The mood on the German stock market is likely to remain gloomy for the time being: the first quarter was strong, but April has been weak so far.

Stock market experts believe that the leading German index is still in correction mode. Optimists talk about a “swinging exchange” or a “breather.” Nobody expects the Dax to make a new quick attempt to overcome the record of 18,567 points reached after Easter. However, experts consider a course correction towards 17,700 points perfectly possible, given the current news situation.

“Both June and July dates for a rate cut are off the table”

This is not surprising, because in the US, according to March inflation data, at least that is what chief market analyst Jochen Stanzl of CMC Markets believes: “both the June and July dates for a “interest rate cuts are off the table.” The only reason this did not lead to a major drop in the stock markets was that the majority of the market assumed that the US economy could tolerate higher interest rates for a longer period of time. “Now the reporting season must show whether this also applies to individual companies.”

It won't be long before it is put to the test. After the first US banks kicked off the reporting season in the world's largest economy, other companies will follow in the new week: US investment bank Goldman Sachs will present its figures on Monday, as will Morgan Stanley, Bank of America and pharmaceutical and consumer goods companies. Johnson & Johnson company on Tuesday.

In Europe, the start will be on Wednesday by the chip industry supplier ASML and in this country by the DAX group Sartorius. The pharmaceutical and laboratory equipment manufacturer plans to publish its quarterly balance sheet on Thursday. The consumer goods manufacturer Beiersdorf already reported on the evolution of its sales on Tuesday. However, reporting season doesn't actually start until next week.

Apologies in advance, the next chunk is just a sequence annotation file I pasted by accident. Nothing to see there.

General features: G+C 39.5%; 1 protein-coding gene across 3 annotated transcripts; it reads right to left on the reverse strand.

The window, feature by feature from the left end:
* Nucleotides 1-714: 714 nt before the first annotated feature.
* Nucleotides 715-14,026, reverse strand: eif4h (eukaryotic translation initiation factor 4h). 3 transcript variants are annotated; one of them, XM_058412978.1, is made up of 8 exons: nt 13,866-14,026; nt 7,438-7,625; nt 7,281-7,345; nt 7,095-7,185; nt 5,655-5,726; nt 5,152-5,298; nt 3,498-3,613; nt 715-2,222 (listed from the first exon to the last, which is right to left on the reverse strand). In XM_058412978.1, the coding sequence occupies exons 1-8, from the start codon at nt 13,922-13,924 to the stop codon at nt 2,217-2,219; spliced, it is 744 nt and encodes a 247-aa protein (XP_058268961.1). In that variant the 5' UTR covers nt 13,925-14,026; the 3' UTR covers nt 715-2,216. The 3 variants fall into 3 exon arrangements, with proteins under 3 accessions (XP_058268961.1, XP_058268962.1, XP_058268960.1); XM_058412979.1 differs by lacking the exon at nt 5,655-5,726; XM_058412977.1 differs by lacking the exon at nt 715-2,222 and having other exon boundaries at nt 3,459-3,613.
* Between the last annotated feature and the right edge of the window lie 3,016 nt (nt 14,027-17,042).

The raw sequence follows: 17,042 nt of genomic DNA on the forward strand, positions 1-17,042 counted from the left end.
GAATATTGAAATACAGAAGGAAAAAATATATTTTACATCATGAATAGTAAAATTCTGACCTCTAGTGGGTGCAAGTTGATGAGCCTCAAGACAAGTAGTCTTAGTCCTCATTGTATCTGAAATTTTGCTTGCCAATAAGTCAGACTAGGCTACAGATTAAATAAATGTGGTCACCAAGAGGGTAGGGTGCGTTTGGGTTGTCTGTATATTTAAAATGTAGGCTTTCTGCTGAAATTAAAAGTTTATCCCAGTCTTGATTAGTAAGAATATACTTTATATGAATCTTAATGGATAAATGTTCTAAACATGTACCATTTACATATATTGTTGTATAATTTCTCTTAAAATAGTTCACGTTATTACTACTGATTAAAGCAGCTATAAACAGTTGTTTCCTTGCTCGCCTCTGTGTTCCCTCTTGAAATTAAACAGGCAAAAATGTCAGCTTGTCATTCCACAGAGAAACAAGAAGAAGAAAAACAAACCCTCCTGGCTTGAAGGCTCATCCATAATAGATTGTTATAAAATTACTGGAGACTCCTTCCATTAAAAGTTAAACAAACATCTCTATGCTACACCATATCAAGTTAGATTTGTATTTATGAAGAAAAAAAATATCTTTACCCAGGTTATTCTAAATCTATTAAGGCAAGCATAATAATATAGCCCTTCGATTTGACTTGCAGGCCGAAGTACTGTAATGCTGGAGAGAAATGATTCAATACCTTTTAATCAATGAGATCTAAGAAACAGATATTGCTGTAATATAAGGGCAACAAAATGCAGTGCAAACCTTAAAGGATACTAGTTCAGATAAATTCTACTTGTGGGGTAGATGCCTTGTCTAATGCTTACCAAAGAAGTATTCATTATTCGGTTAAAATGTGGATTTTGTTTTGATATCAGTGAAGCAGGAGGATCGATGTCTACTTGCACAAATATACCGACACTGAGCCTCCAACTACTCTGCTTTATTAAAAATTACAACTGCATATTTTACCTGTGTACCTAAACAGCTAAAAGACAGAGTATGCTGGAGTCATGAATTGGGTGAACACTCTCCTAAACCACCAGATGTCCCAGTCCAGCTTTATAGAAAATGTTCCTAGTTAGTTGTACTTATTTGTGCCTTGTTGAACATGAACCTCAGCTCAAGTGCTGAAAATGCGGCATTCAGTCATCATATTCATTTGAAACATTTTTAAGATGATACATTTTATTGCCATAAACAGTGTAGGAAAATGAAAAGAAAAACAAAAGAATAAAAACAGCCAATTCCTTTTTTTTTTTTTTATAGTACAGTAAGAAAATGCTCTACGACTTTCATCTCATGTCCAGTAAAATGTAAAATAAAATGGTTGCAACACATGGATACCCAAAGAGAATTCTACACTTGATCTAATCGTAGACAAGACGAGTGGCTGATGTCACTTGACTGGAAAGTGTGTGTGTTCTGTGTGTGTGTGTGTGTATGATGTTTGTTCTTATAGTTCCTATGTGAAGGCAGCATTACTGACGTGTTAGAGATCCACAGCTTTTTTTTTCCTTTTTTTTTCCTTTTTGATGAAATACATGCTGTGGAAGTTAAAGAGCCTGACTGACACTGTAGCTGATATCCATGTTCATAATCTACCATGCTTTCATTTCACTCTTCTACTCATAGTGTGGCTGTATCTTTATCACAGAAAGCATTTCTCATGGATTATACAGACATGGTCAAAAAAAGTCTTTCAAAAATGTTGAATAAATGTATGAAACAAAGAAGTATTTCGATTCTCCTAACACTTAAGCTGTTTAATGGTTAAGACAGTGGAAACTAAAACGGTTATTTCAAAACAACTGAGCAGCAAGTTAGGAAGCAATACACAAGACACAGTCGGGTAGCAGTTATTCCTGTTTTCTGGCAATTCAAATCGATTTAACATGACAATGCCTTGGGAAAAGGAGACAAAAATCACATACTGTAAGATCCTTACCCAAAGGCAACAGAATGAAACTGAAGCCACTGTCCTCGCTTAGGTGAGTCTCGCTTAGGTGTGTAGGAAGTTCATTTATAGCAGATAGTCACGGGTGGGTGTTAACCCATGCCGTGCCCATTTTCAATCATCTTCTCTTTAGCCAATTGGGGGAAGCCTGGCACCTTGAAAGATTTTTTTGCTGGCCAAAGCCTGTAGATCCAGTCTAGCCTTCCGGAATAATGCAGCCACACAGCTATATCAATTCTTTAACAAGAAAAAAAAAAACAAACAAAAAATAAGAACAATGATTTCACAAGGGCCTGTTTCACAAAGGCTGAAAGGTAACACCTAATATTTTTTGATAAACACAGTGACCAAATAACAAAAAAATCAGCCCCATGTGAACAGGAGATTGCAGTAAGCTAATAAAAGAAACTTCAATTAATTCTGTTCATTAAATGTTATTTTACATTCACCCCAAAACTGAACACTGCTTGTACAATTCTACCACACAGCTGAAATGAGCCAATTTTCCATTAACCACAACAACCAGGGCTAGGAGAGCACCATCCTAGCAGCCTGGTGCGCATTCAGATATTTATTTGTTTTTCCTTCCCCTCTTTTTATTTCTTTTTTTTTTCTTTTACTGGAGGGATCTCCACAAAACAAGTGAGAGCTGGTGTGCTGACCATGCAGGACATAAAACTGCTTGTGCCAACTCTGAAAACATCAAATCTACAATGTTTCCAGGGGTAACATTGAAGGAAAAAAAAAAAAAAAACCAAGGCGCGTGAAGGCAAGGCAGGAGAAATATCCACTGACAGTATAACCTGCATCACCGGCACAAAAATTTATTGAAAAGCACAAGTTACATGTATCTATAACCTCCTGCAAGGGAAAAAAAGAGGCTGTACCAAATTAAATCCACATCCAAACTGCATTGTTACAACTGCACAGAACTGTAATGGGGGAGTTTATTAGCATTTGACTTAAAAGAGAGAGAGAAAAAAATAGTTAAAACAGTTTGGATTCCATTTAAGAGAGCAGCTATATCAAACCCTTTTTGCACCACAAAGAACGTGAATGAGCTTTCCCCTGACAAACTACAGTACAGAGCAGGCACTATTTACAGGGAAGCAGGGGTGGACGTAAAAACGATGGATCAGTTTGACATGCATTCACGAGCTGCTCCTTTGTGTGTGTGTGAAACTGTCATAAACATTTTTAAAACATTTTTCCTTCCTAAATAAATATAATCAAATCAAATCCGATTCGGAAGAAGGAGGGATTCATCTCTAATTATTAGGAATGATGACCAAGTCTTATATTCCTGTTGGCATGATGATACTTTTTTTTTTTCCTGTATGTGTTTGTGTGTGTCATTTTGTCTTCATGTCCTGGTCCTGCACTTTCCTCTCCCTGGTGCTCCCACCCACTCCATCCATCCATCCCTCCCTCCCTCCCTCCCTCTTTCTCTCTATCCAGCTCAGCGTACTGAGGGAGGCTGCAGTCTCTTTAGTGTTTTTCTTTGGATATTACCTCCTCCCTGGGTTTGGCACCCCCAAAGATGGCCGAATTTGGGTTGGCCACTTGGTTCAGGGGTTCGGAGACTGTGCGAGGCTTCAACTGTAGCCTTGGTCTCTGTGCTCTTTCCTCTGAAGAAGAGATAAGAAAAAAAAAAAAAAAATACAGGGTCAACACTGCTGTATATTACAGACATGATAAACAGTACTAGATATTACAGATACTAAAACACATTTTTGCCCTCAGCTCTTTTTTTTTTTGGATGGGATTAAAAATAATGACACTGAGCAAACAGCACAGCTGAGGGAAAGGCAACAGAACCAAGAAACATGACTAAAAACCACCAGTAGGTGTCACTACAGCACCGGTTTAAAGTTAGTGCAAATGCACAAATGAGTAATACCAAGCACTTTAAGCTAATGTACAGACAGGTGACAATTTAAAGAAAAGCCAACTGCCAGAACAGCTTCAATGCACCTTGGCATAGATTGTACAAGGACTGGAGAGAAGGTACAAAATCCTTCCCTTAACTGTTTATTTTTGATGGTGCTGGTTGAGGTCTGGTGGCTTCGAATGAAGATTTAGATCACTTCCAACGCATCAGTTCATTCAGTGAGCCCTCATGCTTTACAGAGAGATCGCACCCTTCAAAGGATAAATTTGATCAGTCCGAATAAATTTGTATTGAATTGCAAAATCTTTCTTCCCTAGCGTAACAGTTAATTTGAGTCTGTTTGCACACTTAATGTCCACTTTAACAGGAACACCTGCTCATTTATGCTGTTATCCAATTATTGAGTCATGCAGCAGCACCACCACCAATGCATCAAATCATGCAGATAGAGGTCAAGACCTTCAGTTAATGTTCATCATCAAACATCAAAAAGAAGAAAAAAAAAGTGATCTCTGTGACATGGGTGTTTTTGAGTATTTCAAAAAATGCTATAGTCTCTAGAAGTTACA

The potential for disappointment in the United States is greater

This means that investors around the world are likely to remain torn between concerns about interest rates and profit fantasies that are increasingly verifiable. The potential for disappointment could be greater in the US, because while the bar is very high in the world's largest economy, in Europe analysts have already lowered their expectations somewhat, as LBBW analyst Frank Klumpp states.

On the economic side, the main focus of the new week in the US will be on retail data for March, which will be released early in the week. Ultimately, the question is whether “the American consumer remains indestructibly willing to spend,” as Christian Apelt of Helaba writes. He and Christoph Balz of Commerzbank no longer expect the same strong increase as before, but at least they expect a moderate one. Among other important US data, the focus on industrial production on Tuesday will be. If both data turn out to be stronger than expected, LBBW expert Klumpp expects this to further fuel the current US interest rate scenario of “higher interest rates over a longer period of time.”

In this country, the economic expectations of the ZEW could still change. LBBW and Helaba expect a slight increase following the recent positive surprises in the main indicators of the German and global economy. The expected economic recovery now appears to be consolidating, writes Helaba analyst Stefan Mütze. The recent increase in production, also in the energy-intensive German industry, shows that, despite the difficult economic conditions, it should not be given up.

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